West Shore aquaponics supports urban agriculture, STEM education
Justin Weaver, who teaches a class in West Shore's aquaponics lab, pointed out a new plant variety for local restaurant owner Victoria Close, who came to the lab to buy greens for her salads.
"That's a new type of sorrel," he said, as she took a bite of the leaf on Tuesday, Dec. 3, testing its flavor.
Close, owner of Crostwater Distilled Spirits, in Fairview Township, just started buying from the district's Introduction to Aquaponics class of about 50 students from Red Land and Cedar Cliff high schools last month.
She and Weaver had met at her restaurant, where a conversation about talking to students about how to use sustainable ingredients led her to ask about buying them.
"Crostwater is a farm-to-table restaurant," she said. "Our menu changes weekly," so there's always a need for fresh produce.
The lab has about 20 varieties of plants, including fig, banana and peach trees; and Close is buying Swiss chard and different types of lettuce and microgreens.
She is the first customer for the lab, which was built this summer in the district's former planetarium. Equipment and training were provided by a $250,000 state grant.
West Shore's is one of 16 projects that received a Strategic Innovation grant from the state's Department of Labor & Industry — and the grant will be used by all 14 schools in the district.
It reflects a move toward urban agriculture in education in recent years. Lincoln and Crispus Attucks charter schools received miniaturized classroom aquaponics units last month, and York's City's Hope Street Learning Lab plans to install a hydroponics lab.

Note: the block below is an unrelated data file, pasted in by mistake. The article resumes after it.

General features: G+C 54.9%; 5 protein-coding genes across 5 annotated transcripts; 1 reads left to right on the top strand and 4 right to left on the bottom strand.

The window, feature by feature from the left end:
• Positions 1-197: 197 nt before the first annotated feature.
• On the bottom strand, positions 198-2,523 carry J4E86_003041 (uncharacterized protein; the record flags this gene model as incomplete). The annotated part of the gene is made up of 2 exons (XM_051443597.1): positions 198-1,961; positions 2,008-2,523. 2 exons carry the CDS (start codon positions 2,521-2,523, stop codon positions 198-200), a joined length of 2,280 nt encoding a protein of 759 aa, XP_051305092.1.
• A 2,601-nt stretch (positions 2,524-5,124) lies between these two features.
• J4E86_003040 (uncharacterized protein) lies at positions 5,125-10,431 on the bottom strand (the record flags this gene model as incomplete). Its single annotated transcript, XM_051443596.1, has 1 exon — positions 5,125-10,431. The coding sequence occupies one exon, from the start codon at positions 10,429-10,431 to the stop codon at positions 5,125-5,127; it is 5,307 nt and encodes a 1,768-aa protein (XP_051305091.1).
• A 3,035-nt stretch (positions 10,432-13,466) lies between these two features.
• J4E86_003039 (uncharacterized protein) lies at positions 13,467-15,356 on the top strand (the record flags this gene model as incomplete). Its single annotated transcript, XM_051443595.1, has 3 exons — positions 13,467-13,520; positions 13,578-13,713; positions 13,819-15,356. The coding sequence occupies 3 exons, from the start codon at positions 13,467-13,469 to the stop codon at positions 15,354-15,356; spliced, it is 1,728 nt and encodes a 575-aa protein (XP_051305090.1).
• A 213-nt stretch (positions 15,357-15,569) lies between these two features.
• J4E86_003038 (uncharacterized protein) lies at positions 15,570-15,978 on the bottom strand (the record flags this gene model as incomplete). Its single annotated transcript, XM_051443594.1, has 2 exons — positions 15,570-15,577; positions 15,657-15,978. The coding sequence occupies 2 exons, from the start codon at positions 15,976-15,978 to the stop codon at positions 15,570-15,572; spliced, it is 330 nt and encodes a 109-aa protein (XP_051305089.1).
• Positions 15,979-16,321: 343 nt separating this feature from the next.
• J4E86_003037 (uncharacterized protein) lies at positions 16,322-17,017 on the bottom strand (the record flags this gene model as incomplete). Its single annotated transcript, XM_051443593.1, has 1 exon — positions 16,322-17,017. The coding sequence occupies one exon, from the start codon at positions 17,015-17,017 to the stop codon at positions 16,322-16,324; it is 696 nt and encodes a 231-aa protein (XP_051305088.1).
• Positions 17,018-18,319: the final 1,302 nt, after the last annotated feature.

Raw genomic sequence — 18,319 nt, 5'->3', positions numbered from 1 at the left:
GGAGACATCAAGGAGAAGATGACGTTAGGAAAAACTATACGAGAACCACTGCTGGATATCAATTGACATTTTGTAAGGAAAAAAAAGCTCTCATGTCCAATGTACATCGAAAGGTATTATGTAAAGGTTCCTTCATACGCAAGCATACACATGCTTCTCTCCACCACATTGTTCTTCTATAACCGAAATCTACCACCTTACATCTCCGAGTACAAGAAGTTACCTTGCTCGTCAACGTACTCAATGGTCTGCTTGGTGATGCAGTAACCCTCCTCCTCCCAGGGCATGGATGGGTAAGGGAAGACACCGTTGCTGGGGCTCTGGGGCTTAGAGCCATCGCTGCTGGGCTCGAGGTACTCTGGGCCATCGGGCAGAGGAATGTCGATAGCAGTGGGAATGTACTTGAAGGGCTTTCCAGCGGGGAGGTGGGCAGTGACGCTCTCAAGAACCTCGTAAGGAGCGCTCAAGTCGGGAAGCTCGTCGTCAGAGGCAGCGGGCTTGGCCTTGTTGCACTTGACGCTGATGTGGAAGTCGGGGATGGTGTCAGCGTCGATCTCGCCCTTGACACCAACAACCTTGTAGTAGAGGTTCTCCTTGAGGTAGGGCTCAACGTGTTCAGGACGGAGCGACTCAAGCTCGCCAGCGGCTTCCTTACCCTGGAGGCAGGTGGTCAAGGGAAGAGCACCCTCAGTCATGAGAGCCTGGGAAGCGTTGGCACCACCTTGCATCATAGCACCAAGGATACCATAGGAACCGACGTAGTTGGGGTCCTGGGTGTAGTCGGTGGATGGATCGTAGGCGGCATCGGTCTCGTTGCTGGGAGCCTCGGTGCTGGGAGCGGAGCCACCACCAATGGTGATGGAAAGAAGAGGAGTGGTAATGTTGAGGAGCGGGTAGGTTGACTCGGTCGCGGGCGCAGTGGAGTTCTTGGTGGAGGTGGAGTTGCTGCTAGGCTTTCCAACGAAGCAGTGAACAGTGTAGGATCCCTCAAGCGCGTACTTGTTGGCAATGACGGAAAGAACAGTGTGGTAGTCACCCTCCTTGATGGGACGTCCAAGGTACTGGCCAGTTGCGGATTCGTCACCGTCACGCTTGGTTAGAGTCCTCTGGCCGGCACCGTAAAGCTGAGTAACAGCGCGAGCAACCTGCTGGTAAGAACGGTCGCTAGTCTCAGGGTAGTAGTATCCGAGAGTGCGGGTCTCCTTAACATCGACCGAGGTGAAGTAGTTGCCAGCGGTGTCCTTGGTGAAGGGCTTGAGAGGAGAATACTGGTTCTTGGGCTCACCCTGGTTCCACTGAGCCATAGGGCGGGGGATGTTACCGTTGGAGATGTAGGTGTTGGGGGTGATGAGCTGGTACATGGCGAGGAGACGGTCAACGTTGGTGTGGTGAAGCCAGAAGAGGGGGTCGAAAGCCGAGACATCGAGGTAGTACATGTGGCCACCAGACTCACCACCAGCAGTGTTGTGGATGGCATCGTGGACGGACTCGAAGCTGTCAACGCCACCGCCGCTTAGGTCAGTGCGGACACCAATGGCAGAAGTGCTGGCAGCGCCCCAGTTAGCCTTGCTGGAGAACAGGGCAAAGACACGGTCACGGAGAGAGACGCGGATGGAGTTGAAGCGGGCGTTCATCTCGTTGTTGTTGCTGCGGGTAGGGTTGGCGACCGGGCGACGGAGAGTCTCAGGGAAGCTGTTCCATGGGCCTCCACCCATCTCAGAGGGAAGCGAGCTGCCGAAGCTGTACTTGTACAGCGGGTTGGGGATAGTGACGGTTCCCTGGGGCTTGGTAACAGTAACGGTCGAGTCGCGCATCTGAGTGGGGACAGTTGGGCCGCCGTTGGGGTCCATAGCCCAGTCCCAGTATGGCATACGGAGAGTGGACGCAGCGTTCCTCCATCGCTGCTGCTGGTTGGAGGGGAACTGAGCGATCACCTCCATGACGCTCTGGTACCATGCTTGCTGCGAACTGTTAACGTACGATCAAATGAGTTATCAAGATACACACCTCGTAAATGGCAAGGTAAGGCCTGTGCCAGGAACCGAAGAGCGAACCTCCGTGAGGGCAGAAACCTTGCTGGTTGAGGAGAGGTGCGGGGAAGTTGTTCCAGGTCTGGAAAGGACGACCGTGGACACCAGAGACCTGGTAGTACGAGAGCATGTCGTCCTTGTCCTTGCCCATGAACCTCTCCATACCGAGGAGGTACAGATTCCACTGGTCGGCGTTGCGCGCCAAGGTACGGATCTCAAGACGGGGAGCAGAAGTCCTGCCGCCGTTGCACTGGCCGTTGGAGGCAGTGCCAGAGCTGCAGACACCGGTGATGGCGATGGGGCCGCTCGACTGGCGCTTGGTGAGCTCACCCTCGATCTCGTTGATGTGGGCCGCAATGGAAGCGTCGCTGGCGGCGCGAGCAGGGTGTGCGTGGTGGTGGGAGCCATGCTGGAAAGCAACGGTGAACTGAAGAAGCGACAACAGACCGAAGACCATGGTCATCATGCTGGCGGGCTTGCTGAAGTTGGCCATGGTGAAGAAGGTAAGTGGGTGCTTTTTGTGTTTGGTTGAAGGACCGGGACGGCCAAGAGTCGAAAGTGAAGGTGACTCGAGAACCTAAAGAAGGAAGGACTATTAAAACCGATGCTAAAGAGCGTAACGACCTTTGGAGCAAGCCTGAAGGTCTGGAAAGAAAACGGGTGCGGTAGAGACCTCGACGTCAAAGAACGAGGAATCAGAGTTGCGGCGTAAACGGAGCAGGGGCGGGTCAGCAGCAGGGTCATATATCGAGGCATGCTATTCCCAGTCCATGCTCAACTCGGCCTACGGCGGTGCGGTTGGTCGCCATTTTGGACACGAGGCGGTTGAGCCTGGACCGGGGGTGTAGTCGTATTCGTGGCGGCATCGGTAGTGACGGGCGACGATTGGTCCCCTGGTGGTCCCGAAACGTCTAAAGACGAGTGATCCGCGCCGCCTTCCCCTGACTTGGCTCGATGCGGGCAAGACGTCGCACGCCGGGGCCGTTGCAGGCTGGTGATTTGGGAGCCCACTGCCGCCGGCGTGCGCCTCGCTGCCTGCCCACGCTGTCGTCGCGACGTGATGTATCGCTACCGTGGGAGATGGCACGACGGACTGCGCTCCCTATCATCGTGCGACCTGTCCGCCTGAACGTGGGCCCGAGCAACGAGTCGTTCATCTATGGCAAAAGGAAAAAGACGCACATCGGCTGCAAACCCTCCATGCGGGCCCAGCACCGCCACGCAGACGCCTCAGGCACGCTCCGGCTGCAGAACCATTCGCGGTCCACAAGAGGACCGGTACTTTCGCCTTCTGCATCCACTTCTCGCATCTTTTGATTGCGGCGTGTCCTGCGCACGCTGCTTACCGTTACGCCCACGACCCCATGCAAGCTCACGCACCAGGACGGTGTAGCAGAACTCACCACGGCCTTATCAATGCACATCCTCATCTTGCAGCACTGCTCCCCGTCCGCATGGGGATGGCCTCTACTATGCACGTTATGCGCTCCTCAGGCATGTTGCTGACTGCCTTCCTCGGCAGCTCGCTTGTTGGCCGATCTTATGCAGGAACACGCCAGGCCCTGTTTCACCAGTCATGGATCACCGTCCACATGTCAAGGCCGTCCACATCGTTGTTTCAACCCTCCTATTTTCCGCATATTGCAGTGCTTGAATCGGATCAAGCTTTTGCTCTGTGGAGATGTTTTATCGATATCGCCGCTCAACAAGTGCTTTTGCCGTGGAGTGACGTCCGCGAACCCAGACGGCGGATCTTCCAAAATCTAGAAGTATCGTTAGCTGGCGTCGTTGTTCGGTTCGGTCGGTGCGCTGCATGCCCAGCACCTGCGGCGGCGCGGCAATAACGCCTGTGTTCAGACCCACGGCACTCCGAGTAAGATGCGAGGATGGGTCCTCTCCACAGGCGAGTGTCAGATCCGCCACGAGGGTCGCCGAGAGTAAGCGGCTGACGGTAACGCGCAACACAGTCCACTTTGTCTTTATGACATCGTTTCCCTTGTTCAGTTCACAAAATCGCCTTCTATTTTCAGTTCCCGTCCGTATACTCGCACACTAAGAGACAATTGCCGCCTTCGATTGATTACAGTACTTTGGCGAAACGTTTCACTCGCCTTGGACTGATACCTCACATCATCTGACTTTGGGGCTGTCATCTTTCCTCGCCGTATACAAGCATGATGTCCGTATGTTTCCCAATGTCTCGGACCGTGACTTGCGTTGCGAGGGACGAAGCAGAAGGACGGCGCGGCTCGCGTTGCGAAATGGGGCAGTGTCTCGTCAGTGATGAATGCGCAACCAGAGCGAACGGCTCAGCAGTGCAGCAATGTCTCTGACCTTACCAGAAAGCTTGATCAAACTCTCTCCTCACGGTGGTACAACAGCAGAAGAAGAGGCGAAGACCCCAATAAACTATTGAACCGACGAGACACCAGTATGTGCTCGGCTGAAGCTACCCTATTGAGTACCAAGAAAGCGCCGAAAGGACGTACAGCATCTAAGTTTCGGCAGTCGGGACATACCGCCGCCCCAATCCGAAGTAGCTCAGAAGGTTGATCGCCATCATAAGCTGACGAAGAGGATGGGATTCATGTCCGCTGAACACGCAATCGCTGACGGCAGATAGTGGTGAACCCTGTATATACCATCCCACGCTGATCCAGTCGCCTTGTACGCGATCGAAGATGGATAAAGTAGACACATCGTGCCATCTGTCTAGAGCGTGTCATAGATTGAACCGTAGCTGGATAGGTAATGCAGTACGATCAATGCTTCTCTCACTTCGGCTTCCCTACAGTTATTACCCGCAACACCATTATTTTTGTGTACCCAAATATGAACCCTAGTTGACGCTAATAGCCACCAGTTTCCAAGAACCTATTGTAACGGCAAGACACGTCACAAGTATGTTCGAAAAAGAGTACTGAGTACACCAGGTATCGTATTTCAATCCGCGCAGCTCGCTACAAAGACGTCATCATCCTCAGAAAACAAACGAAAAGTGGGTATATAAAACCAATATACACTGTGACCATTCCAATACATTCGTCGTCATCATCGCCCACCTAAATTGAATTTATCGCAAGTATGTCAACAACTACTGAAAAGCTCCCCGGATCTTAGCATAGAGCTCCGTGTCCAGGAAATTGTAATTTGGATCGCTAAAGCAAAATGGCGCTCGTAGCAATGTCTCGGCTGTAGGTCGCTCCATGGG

"People are becoming in general more connected with their food," Weaver said, which is one reason for the interest in urban agriculture.
But there's also a need in those areas for sustainable local food sources, he said.
Abby Nelson, 17, and Audrey Gil, 16 — students at Cedar Cliff — explained how the aquaponics process works.
"Short story: The plants grow off fish waste," Abby said.
Water from a tank housing about 50 koi is funneled into a tub where bacteria breaks down and the remaining nitrates filter into the stone and water beds where plants are growing. The nitrates are eventually sent back to the tank through drainage pipes.
"There's constantly water running, " Nelson said. "It never stops."
The educational benefits of aquaponics and hydroponics have been touted because of the myriad of career skills they encompass.
In Weaver's class, students can choose the area in which they want to focus, such as marketing, production, web programming, accounting and a satellite team which manages mobile units that go to the district's lower schools.
Students are running their own meetings, Weaver said, noting that they decide when to meet with Close, who in turn teaches them about the business side of packaging and production.
"We're the liaison between our teams," said Cedar Cliff 11th grader Irene Zvorsky, 16.
The class also gives students experience problem solving, for example, when earlier some fish got ulcers from the stress of being under the lights for too many hours and unable to sleep, so they had to be put in "hospital tanks" before they were rereleased.
The lab is just in its first year, and the district hopes to expand the program. There's already a waiting list for about 100 students, Weaver said.
One new element is a partnership with a Cedar Cliff's English language learner students, who are sharing plants from their home countries they would like to see grown in the lab, such as blue bananas from South America and cabbages from Russia.
Though there is only one class now, Weaver said students who have taken the class can do independent study and research, and he hopes some will come back to the intro class as managers.
"We had no idea what the response would be," he said. "It's turned out to be way more popular than we imagined."